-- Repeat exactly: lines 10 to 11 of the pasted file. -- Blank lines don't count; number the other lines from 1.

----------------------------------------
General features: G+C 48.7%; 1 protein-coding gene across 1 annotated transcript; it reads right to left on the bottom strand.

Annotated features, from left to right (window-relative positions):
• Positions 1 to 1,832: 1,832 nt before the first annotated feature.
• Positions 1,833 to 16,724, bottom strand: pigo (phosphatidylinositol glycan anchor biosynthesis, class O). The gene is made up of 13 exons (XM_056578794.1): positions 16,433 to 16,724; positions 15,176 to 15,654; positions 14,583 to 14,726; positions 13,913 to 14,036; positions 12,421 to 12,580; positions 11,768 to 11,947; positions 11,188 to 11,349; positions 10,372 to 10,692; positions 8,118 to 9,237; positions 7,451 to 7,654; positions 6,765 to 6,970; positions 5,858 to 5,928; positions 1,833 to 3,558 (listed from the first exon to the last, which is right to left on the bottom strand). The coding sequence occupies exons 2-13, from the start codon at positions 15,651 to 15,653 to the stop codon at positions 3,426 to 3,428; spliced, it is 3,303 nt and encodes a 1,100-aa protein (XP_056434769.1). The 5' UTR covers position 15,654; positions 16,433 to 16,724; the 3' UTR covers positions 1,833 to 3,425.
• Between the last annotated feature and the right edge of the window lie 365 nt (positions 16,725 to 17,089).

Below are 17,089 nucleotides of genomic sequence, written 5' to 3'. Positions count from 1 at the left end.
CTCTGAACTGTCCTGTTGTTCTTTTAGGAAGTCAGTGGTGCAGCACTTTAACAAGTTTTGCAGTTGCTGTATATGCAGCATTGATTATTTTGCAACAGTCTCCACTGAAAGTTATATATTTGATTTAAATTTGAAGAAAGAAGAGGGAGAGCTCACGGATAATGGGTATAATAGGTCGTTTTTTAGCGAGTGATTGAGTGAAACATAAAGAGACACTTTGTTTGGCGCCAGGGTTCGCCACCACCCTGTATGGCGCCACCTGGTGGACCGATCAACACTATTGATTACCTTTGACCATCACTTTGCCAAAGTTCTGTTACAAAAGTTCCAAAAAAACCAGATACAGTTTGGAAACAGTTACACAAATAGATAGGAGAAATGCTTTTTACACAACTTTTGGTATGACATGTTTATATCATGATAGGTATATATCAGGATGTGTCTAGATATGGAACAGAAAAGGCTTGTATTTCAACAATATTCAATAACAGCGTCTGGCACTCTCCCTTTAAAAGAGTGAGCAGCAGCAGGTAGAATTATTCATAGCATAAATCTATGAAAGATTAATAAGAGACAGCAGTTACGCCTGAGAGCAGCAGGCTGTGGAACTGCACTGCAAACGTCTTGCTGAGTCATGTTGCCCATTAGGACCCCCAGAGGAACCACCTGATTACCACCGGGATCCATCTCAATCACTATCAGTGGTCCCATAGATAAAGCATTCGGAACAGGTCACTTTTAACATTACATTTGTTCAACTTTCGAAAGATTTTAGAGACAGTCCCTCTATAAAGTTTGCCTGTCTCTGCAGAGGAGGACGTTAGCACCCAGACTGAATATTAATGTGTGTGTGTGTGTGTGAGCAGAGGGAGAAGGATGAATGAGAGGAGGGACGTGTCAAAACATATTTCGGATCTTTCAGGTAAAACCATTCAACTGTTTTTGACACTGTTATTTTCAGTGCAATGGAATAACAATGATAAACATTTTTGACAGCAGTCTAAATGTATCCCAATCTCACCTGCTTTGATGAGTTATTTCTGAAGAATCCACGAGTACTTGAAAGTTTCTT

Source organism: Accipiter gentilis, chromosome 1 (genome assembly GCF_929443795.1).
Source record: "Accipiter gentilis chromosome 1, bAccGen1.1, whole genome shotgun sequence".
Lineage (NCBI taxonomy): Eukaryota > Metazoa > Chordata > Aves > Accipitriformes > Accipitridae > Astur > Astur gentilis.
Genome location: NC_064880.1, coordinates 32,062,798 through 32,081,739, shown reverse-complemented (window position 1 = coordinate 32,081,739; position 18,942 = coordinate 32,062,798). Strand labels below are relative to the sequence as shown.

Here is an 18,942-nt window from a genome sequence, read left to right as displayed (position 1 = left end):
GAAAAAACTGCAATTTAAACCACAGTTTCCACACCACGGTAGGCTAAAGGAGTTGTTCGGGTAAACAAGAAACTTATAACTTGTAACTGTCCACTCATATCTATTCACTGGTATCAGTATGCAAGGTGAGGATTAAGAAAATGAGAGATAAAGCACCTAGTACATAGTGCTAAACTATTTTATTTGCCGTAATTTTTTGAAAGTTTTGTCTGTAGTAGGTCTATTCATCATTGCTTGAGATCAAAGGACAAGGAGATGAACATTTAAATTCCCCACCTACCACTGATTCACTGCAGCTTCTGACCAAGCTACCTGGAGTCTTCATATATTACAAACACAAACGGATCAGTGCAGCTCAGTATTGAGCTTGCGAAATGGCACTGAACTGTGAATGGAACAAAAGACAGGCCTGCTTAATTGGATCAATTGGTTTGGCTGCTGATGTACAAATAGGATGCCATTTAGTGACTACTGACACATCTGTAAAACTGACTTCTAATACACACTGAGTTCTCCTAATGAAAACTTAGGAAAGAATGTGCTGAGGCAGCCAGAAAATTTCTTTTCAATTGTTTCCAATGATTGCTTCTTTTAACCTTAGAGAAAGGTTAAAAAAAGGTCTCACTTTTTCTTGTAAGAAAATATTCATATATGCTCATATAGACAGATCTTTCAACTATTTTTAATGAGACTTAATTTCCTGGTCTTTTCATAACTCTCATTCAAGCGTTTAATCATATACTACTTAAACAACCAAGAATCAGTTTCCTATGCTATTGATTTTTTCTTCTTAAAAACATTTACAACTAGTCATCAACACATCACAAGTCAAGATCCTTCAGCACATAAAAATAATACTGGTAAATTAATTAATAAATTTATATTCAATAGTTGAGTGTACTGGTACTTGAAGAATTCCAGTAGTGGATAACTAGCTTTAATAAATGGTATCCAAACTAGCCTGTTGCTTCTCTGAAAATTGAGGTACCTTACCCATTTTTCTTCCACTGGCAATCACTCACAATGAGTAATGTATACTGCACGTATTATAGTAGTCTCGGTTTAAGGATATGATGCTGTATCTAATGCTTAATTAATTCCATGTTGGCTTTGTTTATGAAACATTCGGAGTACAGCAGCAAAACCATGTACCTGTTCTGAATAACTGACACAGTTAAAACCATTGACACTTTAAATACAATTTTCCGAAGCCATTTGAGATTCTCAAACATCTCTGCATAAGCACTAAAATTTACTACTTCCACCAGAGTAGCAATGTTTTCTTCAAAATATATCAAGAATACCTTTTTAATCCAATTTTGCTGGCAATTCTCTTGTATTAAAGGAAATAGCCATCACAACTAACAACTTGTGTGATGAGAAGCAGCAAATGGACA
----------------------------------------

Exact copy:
Lineage (NCBI taxonomy): Eukaryota > Metazoa > Chordata > Aves > Accipitriformes > Accipitridae > Astur > Astur gentilis.
Genome location: NC_064880.1, coordinates 32,062,798 through 32,081,739, shown reverse-complemented (window position 1 = coordinate 32,081,739; position 18,942 = coordinate 32,062,798). Strand labels below are relative to the sequence as shown.